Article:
Moreover, maintaining a legacy infrastructure bears additional environmental costs as you consume more power to keep long rows of old-generation servers on your business premises. Migrating to the cloud or switching to new generation hardware could be a way to reduce this extra spending.
There is a point in the lifespan of your company when new software integrations no longer suffice, because your aging system simply stops performing well enough to keep up with the pace of your business. It not only creates losses in efficiency but becomes a barrier to your further business growth. While your competitors migrate to the cloud, getting the most of microservices, containers and reusable code that saves them both time and money, you keep running circles with patching and patching and patching.
Aging systems also limit your opportunities to enjoy new technologies, such as machine learning, AI, IoT, augmented reality (AR) and other emerging trends that can help you with data analytics, user engagement, payment processing, customer service automation and more. They just can’t scale sufficiently and aren’t agile enough to avoid negatively impacting your business. System modernization can help you avoid these negative effects.
Deloitte suggests that modern-day technological transformations are driven by two interconnected processes: ongoing platform modernization and cloud platform migration. Cloud migration is seen by Deloitte experts as both a means of and a logical outcome of data modernization. This suggests that modernization should be seen as a strategic and multistep process, but not a one-time endeavor.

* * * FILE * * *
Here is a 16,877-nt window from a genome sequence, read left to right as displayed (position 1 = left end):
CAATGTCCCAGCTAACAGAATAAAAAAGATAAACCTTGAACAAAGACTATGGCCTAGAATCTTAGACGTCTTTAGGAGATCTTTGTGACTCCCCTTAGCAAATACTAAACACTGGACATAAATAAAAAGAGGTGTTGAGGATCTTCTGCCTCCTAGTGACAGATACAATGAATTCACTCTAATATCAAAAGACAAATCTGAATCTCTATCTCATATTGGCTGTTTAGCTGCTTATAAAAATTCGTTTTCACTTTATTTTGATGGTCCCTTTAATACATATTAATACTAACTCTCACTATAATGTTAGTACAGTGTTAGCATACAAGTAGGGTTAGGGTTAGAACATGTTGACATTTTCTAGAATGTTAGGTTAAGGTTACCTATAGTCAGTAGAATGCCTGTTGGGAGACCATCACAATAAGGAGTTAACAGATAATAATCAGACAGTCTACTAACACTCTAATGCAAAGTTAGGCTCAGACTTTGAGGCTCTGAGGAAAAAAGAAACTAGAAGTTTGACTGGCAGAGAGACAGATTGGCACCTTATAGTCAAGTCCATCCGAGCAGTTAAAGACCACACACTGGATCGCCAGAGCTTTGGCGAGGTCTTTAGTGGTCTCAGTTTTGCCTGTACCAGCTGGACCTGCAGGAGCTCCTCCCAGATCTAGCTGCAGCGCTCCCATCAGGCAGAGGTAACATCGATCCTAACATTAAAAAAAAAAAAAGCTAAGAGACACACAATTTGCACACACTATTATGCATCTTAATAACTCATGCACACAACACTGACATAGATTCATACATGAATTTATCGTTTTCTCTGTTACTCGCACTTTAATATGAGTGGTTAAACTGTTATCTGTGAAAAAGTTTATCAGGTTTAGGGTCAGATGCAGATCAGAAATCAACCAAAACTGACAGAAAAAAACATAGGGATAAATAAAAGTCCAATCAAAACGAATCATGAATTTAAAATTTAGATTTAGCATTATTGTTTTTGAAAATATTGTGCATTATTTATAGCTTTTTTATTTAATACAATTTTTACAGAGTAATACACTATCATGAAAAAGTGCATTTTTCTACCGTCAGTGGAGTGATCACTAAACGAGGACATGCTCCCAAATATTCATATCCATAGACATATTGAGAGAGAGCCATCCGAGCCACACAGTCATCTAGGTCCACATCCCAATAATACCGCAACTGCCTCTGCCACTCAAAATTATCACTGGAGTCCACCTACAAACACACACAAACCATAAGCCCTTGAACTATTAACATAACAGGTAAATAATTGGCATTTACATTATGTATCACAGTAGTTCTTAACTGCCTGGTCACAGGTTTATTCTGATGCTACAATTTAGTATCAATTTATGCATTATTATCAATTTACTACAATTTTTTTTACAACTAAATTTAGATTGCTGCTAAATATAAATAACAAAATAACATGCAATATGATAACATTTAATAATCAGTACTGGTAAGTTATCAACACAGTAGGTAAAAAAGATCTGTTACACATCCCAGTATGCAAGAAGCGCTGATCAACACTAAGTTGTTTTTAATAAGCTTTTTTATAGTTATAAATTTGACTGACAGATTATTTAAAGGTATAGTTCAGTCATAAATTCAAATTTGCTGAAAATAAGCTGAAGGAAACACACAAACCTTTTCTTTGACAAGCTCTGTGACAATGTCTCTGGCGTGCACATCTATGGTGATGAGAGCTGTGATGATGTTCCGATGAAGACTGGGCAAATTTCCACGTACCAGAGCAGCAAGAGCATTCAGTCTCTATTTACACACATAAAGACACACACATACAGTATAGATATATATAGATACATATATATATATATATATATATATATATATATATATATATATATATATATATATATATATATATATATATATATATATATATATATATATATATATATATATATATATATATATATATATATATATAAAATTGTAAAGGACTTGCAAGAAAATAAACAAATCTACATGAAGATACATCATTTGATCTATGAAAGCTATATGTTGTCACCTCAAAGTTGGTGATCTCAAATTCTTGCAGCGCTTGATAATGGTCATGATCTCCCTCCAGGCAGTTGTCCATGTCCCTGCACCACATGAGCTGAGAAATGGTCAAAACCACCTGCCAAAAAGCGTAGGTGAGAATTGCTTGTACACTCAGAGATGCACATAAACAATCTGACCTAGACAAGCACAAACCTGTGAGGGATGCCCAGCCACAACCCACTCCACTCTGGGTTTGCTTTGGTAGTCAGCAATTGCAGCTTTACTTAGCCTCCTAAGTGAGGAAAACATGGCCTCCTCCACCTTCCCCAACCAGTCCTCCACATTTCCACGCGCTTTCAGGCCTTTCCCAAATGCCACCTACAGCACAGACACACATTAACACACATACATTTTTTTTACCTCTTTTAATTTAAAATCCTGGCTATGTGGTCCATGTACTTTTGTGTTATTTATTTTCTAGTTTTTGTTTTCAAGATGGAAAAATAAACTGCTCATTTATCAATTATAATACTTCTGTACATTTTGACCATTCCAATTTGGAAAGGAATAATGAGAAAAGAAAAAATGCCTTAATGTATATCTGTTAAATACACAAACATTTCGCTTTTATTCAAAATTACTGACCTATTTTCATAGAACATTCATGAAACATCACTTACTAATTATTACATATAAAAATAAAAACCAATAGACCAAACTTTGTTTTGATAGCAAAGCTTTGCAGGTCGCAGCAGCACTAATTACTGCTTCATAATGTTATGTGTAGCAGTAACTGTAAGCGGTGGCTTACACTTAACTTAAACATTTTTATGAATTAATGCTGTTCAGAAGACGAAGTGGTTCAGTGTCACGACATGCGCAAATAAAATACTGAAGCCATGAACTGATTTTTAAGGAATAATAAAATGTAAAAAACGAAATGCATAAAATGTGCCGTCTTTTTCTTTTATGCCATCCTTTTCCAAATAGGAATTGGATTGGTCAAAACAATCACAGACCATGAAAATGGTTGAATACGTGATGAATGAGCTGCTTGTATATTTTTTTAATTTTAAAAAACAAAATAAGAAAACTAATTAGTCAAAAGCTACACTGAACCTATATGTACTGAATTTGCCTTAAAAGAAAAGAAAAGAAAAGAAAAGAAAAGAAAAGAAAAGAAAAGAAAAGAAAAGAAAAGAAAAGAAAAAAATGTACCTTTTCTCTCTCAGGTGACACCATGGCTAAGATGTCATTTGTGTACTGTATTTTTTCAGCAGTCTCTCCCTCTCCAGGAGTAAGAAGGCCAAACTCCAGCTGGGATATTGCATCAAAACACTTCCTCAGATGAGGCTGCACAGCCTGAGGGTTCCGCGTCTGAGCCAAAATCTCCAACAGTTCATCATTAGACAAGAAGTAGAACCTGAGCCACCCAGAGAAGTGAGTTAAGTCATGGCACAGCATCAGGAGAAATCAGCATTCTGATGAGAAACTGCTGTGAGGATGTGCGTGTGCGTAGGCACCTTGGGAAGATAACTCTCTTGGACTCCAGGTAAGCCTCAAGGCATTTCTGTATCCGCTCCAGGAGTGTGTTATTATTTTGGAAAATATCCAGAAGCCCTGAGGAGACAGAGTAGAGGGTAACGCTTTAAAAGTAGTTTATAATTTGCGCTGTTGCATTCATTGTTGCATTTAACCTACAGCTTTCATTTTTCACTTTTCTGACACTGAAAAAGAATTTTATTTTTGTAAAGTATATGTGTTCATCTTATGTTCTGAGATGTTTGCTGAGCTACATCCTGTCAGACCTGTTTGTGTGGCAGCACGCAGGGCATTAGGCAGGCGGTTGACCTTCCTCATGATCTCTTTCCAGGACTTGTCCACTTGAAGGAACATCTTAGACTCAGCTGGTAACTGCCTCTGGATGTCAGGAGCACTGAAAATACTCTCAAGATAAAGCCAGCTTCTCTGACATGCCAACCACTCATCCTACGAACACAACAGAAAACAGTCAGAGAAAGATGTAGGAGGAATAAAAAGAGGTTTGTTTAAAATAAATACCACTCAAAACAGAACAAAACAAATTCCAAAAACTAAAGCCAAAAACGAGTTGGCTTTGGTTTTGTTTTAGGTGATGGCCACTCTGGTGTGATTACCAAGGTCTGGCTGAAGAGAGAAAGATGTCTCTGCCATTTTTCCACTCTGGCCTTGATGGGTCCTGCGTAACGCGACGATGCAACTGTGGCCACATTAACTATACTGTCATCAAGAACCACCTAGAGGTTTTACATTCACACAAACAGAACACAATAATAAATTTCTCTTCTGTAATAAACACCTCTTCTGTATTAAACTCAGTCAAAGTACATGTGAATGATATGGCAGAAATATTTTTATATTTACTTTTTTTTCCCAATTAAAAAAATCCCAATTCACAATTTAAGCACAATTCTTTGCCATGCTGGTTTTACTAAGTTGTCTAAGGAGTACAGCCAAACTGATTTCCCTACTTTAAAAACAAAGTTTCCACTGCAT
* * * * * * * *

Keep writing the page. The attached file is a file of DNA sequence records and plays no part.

Not surprisingly, 98% of organizations with a minimum turnover of $1 billion surveyed for the 2020 Mainframe Modernization Business Barometer were planning a migration to the cloud. Eventually, these organizations can save up to $31 million if they modernize the most crucial aspects of their legacy systems, according to Business Wire.
However, in certain business environments, mainframes still provide better security than cloud platforms, and fully migrating to the cloud might not be the best fit. When this is the case, hybrid computing that involves gradual modernization combining mainframe reliability and security with cloud agility and flexibility might be a solution.
Having a legacy system does not mean it is no longer viable. What is more important is not how old a system is but whether its performance efficiency, maintenance costs, security, agility and reliability are comparable to the newer solutions on the market. Once your system becomes inferior in any of these parameters, it is all but certain it’s time to upgrade.
At IntexSoft, we can help you deal with hidden costs associated with legacy systems. We perform full-scale legacy system modernization services, including complete or partial cloud migration.
Thinking of modernizing your system? Drop us a line!